As applies that last transition – it most certainly seems resonant with the lines of the Ynglinga Saga with reference to Odin: “When sitting among his friends his countenance was so beautiful and dignified, that the spirits of all were exhilarated by it, but when he was in war he appeared dreadful to his foes.”
Entirely unsurprisingly, along with Rudra – this most magnificent of Swords is also keyed to Agni. Something that may, perhaps, also find expression in various of the Vedic (and most pointedly, the Brahmana ritual manual) texts detailing the Vajra with which Vritra was slain. Here we have the ‘Wooden Sword’ also referred to as one of the “Weapons of the Sacrifice” forming the ‘warhead’ of this most excellent Divine demon-(dragon-)slaying weapon. And, in other verses, we have Agni referred to in the veer-y same role:
“For it was after shaping Agni into a sharp point, that the Gods rushed forward, intent on slaying Vritra; and that sharp point, Agni, swerved not. And so does he (the Sacrificer) now rush forward, after shaping Agni into a sharp point, intent on slaying his wicked, spiteful enemy; and that sharp point, Agni, swerves not: this is why he sacrifices to Agni Anîkavat.” [Shatapatha Brahmana II 5 3]
Not for nothing is Agni amongst the illustrious ranks of the handful of figures accorded the title of Vritrahan (‘Slayer of Vritra’) in the Vedas! And that theonym – Anikavat – is additionally Odinically resonant. For, per the most excellent commentary-work of Sayana, this is rendered as “Possessing An Army”. Agni Anikavat, therefore, is Agni Leading/Possessing An Army”. In a manner not entirely dissimilar to quite a swathe of Odinic theonyms – Herjaföðr, Hergautr, Herjan, Hertýr. And, of course, in the sense of being the first into the fray, leading the charge of the Divine Army here – Atriðr.
In other words, if I am correct in my presumption that underlying the Nordic mythology and mytho-poetry of which we are more directly acquainted, there lies an ancient faith that has only fragmentarily been filtered through to us via these beautiful (yet imperfect) means, and which has quite something in common with the Vedic faith … then it would stand to reason that the incredibly important ritualine conceptry we find mentioned in the Vedas around such an ultimate weapon should also have been known to the Germanics. And that this weapon, likewise, should have both the ‘Fiery’ associations connoted by Piety – and the same Patron / Embodying / Wielding Deity. That is to say Rudra-Agni.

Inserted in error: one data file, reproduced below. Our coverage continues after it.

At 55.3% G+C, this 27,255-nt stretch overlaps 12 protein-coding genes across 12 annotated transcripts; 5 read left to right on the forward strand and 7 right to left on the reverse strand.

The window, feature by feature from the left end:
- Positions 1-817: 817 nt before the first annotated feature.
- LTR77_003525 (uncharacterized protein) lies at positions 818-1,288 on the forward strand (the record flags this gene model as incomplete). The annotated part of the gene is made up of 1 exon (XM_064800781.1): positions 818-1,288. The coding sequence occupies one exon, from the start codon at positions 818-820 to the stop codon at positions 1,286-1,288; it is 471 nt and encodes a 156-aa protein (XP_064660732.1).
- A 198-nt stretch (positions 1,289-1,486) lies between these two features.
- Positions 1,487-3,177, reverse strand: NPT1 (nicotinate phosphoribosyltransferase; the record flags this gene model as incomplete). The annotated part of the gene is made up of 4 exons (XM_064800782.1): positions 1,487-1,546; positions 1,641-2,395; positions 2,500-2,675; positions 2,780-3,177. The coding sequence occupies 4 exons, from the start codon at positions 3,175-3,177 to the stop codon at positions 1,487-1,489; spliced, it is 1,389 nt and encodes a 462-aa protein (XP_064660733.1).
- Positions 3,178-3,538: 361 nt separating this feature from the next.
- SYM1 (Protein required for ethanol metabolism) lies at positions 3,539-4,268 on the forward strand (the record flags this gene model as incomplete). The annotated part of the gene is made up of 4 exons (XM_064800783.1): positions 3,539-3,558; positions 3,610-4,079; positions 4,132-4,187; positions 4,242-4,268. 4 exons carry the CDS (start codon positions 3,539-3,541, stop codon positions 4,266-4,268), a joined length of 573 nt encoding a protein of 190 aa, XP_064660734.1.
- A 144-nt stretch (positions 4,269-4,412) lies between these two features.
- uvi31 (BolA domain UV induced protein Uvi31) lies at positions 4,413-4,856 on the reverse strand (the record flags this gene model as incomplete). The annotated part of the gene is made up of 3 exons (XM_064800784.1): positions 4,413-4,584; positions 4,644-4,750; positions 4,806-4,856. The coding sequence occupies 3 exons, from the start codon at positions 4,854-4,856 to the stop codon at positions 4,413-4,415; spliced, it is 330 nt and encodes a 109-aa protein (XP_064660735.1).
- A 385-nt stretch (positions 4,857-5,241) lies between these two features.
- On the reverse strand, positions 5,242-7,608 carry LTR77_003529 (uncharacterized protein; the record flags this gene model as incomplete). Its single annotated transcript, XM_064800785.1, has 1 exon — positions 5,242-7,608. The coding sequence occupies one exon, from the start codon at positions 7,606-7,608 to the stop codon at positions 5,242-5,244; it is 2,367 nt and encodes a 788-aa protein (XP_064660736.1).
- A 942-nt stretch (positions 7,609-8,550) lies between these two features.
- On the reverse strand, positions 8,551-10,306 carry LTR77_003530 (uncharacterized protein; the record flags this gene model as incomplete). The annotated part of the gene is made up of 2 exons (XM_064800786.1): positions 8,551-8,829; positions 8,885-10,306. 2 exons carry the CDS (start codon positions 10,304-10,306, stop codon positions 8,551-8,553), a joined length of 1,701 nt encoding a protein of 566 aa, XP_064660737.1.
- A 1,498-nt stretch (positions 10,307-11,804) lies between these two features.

We have already demonstrated the close concordancy of Vedic and Eddic texts in other areas of direct relevancy to this potential linkage in various of my previous works. Even if the Eddic presentation tends more usually to be a considerably ‘slimmed down’, ‘summarized’ and ‘pared back’ rendition in various ways – as we should expect given the nature of its composition and compiler.
So therefore, in just the same manner that we find expression in the Sanskrit conceptual syllabary for ‘Sword’ (indeed, all Swords) to be termed after the foremost and greatest of their kind in the manner of a mythic progenitor-prototype for their species of weapon (something that, if we think about it, is also in a manner how Manu / Mannus has become “Mankind” for our own race) – so too should we plausibly expect a suite of kennings to have come down to us in the Germanic sphere that do likewise. And with the added detail that the Sword’s Wielder, Patron, and perhaps ‘essence’ – that is to say, Agni Rudra – is also preserved as part of the ken-name.